Season of the Second Thought (Wisconsin Poetry Series)

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en Limba Engleză Paperback – November 2017
Winner of the Felix Pollak Prize in Poetry, selected by Robert Wrigley

Season of the Second Thought begins in a deep blue mood, longing to find words for what feels beyond saying. Lynn Powell's poems journey through the seasons, quarreling with the muse, reckoning with loss, questioning the heart and its "pedigree of Pentecost," and seeking out paintings in order to see inside the self. With their crisp observations and iridescent language, these poems accumulate the bounty of an examined life. These lines emerge from darkness into a shimmering equilibrium—witty, lush, and hard-won.
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ISBN-13: 9780299315344
ISBN-10: 0299315347
Pagini: 72
Dimensiuni: 152 x 229 x 13 mm
Greutate: 0.14 kg
Editura: University of Wisconsin Press
Colecția University of Wisconsin Press
Seria Wisconsin Poetry Series


"Let Powell's images and figures wash over you. They can be deft and unobtrusive, but they will stick with you; they will illuminate what otherwise might be dark. A poet so sure-handed is irresistible. Dazzling." —Robert Wrigley

"Not just written, but wrought. Powell's new poems deftly combine keen observation with perfect pitch, and their rich chiaroscuro renders them vibrant and painterly as the Dutch masters they often reference. The current running through her lines leaves me shivering with excitement and gratitude." —R. T. Smith, author of In the Night Orchard

Notă biografică

Lynn Powell teaches in the Creative Writing Program at Oberlin College, where she directs Oberlin's Writers-in-the-Schools Program. She has published two previous collections of poetry: Old & New Testaments, winner of the Brittingham Prize in Poetry, and The Zones of Paradise. Her nonfiction book Framing Innocence won the Studs & Ida Terkel Award.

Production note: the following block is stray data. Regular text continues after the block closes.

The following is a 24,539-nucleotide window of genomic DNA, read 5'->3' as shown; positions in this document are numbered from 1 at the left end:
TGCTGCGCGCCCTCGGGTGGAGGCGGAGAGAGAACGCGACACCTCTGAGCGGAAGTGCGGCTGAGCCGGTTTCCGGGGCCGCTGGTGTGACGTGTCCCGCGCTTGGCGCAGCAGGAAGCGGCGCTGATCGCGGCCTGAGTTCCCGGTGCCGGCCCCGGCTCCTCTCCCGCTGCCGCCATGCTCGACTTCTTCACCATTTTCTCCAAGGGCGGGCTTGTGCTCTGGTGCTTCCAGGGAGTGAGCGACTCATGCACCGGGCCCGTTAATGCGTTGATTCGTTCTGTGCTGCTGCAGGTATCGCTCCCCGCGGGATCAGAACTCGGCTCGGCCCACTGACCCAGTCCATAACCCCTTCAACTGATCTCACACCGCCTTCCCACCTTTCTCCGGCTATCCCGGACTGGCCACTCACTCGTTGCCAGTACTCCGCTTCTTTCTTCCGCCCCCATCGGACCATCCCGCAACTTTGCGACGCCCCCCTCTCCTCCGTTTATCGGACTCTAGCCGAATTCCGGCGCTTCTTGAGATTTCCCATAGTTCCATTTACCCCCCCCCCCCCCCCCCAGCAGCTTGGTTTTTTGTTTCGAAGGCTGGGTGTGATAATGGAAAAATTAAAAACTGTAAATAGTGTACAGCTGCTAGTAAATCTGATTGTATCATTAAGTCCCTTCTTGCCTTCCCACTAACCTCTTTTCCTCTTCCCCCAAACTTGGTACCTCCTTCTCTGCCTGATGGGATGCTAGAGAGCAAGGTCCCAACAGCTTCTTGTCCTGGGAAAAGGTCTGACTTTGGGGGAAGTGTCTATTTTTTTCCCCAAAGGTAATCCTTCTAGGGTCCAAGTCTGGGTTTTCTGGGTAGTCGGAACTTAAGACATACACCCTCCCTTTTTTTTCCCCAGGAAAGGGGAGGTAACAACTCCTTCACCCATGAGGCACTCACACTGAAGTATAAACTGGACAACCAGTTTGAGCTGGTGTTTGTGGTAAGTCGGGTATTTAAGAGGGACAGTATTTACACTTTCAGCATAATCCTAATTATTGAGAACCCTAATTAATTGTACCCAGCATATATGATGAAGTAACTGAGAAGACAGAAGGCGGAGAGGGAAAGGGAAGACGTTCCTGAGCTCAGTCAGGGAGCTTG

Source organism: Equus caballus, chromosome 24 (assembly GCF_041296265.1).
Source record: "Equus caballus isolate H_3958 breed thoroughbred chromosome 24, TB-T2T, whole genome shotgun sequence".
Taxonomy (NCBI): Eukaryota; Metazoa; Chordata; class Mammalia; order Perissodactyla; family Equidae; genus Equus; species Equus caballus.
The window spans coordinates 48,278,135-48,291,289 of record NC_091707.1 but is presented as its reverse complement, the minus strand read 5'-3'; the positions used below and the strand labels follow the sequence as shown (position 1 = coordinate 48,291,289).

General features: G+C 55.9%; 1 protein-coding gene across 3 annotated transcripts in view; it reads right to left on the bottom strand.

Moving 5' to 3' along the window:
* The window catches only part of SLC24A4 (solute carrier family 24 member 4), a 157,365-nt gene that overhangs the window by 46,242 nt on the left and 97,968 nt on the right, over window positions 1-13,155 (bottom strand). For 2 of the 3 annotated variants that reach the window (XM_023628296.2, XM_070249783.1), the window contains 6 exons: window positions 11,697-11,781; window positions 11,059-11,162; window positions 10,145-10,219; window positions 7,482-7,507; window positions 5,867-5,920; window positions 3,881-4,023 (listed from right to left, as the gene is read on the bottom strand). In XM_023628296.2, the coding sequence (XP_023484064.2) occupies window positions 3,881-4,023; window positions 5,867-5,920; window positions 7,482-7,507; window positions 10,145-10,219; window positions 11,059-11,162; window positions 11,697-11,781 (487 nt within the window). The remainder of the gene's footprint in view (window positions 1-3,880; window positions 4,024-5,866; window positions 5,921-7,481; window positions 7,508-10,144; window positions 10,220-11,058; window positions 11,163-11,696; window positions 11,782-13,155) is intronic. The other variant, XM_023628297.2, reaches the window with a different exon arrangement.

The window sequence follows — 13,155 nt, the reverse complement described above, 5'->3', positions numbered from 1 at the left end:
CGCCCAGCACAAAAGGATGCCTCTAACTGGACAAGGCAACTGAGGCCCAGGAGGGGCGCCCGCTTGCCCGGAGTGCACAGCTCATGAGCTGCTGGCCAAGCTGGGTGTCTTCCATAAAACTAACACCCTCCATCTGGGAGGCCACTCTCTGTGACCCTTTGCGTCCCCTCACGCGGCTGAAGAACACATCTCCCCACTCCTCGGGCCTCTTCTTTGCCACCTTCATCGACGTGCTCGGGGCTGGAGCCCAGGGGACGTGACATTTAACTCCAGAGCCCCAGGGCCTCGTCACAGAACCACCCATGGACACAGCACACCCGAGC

I’ve tried, like a peony, to explain myself
in a hundred dark petals or less.
I’ve been clear as the insatiable hands of the rain.
I’ve been Rachmaninoff and ragweed, cornflowers and castanets,
sunset swollen behind me like a red crescendo.
Yes, I’ve worn my heart up my sleeve. And Lord knows
I’ve been love’s bull’s-eye—
Saint Sebastiana of the Backslid Baptists.
—excerpt from “Tantrum, with Mistletoe” © Lynn Powell. All rights reserved.


Kind of Blue              
Alberta Clipper                      
Feedback for the Muse                      
No Proust, No Stevens, No Nietzsche                       
Woman in Blue Reading a Letter                  
Love Poem from the Wrong Side of the Rain                       
Fragments of a Lost Gospel               
Gale Force Hymn                   
Slow Elegy from Afar           
July’s Proverb            
Indian Summer                      
October Edge             
Species of Idolatry                 
On the Silver Anniversary of a Heartbreak               
Master Class               
In the Thin-Lipped, Purifying Weather                     
Postcard to the Muse             
In Another Aftermath            
A Scherzo for Sadness                       
The Argument for Zero                      
Voice Overs               
Tantrum, with Mistletoe                    
Duet for Ecclesiastes and Dutch Weather                 
Vernal Knowledge                 
“The Centuries Have a Way of Being Male—”                     
Assorted Angels                    
Needing the Baroque             
The Moon Rising                   
Aubade for the Muse             
Summer Songs in the Key of X                     
Driftings at Anchor                
At the Equinox